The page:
Younger female teenagers were more likely than younger male teenagers to have talked to their parents about sex and birth control. Nearly two out of three female teenagers talked to their parents about a€?how to say no to sexa€? compared with about two out of five male teenagers. Sex education in schools and other places, as well as received from parents, provides adolescents with information to make informed choices about sex at a crucial period of their development. Most teenagers received formal sex education before they were 18 (96% of female and 97% of male teenagers) (Figure 1). A larger percentage of teenagers reported receiving formal sex education on a€?how to say no to sexa€? (81% of male and 87% female teenagers) than reported receiving formal sex education on methods of birth control. Male teenagers were less likely than female teenagers to have received instructions on methods of birth control (62% of male and 70% female teenagers).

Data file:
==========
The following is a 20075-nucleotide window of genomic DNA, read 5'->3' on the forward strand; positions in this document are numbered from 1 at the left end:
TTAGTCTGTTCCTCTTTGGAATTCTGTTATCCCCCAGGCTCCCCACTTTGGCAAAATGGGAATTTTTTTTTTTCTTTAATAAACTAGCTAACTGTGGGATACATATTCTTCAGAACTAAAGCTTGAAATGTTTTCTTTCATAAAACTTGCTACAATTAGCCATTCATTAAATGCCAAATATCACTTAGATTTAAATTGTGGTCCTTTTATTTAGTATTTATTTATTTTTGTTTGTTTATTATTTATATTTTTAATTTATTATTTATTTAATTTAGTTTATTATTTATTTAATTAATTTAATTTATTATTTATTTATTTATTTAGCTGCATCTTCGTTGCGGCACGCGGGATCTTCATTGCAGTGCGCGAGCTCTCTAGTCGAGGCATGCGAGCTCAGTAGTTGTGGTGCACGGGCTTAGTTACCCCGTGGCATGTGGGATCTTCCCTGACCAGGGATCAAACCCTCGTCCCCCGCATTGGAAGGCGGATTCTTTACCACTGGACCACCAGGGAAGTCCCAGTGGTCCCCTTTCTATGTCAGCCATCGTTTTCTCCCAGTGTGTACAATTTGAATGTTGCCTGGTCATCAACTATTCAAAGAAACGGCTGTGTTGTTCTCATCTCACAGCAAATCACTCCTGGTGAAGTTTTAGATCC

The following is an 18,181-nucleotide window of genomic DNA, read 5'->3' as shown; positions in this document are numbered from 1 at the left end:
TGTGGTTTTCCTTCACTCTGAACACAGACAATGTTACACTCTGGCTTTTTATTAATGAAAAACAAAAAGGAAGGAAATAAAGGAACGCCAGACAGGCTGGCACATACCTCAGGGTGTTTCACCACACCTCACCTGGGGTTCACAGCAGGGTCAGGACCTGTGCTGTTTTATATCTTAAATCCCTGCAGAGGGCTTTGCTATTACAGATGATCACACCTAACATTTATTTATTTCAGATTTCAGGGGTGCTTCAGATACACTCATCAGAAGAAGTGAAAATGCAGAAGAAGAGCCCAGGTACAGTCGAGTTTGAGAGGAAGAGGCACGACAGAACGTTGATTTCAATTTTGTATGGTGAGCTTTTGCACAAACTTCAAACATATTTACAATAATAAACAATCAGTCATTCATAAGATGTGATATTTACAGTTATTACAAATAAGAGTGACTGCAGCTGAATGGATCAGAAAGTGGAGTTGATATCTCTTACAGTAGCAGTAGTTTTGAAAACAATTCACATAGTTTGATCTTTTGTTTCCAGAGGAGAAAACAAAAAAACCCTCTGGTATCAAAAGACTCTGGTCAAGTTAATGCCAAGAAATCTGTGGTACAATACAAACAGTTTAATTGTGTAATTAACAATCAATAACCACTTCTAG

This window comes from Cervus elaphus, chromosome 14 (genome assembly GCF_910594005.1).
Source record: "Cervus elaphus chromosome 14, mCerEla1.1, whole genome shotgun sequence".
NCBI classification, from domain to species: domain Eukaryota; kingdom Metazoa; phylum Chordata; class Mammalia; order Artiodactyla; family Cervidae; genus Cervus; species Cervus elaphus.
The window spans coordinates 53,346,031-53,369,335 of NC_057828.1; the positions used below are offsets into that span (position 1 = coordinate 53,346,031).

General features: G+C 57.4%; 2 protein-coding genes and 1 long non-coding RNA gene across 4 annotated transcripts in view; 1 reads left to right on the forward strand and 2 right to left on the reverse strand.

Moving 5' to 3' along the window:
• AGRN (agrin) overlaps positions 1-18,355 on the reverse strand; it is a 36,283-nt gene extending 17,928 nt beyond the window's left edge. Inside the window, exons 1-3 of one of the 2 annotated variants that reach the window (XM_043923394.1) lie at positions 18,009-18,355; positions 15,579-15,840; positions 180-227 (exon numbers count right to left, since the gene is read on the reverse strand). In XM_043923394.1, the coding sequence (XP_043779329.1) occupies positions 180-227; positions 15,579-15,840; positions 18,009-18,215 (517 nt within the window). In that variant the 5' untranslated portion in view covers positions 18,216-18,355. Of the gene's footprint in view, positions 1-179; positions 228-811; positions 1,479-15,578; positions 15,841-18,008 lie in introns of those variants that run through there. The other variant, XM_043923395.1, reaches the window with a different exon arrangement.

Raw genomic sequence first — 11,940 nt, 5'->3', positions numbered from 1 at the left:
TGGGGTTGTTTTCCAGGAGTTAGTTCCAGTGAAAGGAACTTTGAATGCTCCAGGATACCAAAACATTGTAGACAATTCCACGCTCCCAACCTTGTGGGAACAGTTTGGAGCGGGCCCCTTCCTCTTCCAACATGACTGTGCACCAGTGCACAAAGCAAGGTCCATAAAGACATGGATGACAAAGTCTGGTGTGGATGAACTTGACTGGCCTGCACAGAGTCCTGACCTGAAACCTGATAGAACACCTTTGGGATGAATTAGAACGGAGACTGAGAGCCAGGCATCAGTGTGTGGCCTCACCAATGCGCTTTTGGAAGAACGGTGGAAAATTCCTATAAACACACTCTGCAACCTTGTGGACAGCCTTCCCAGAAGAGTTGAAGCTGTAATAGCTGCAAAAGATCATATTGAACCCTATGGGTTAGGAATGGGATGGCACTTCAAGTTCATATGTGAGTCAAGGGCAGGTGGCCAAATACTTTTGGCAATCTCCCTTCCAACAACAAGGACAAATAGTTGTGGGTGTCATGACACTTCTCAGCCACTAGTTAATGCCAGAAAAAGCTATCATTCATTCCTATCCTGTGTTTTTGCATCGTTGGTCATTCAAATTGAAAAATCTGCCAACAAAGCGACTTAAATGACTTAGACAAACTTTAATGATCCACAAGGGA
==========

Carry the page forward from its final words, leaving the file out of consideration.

Teenagers who reported first receiving sex education prior to middle school were more likely to report instruction on a€?how to say no to sexa€? than other topics.
Male teenagers were about as likely as female teenagers to report first receiving formal sex education on methods of birth control while in middle school (52% male teenagers compared with 46% female teenagers) and less likely than female teenagers to report first receiving instruction on methods of birth control while in high school (38% males compared with 47% females). Female teenagers were equally likely to report first receiving instruction on methods of birth control while in middle school or high school. Younger teenage (15-17 years old) females were more likely (80%) than younger male teenagers (68%) to have talked to their parents about these topics. Female teenagers were more likely than male teenagers to talk to their parents about a€?how to say no to sex,a€? methods of birth control, and where to get birth control (Figure 4). Nearly two-thirds of female teenagers have talked to their parents about a€?how to say no to sexa€? compared with about two out of five male teenagers. Male teenagers were more likely than female teenagers to talk to their parents about how to use a condom (38% of males compared with 29% of females).